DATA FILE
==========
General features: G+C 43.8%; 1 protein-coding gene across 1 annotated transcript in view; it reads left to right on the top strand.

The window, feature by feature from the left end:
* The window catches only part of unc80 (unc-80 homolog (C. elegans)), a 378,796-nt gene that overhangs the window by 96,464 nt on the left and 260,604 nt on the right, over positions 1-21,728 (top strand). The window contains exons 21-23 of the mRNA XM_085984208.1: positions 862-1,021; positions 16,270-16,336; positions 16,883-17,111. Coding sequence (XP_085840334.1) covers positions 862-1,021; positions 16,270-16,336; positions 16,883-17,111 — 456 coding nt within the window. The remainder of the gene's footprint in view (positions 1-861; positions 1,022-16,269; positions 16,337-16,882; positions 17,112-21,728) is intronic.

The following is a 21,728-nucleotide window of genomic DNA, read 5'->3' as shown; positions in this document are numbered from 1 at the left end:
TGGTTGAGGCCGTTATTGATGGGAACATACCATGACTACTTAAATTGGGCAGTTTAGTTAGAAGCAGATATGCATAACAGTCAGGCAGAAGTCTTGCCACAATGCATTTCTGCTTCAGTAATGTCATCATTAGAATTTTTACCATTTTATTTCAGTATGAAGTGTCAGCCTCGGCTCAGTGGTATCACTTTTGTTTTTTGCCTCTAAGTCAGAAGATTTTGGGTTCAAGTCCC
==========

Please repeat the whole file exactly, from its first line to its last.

General features: G+C 43.8%; 1 protein-coding gene across 1 annotated transcript in view; it reads left to right on the top strand.

The window, feature by feature from the left end:
* The window catches only part of unc80 (unc-80 homolog (C. elegans)), a 378,796-nt gene that overhangs the window by 96,464 nt on the left and 260,604 nt on the right, over positions 1-21,728 (top strand). The window contains exons 21-23 of the mRNA XM_085984208.1: positions 862-1,021; positions 16,270-16,336; positions 16,883-17,111. Coding sequence (XP_085840334.1) covers positions 862-1,021; positions 16,270-16,336; positions 16,883-17,111 — 456 coding nt within the window. The remainder of the gene's footprint in view (positions 1-861; positions 1,022-16,269; positions 16,337-16,882; positions 17,112-21,728) is intronic.

The following is a 21,728-nucleotide window of genomic DNA, read 5'->3' as shown; positions in this document are numbered from 1 at the left end:
TGGTTGAGGCCGTTATTGATGGGAACATACCATGACTACTTAAATTGGGCAGTTTAGTTAGAAGCAGATATGCATAACAGTCAGGCAGAAGTCTTGCCACAATGCATTTCTGCTTCAGTAATGTCATCATTAGAATTTTTACCATTTTATTTCAGTATGAAGTGTCAGCCTCGGCTCAGTGGTATCACTTTTGTTTTTTGCCTCTAAGTCAGAAGATTTTGGGTTCAAGTCCC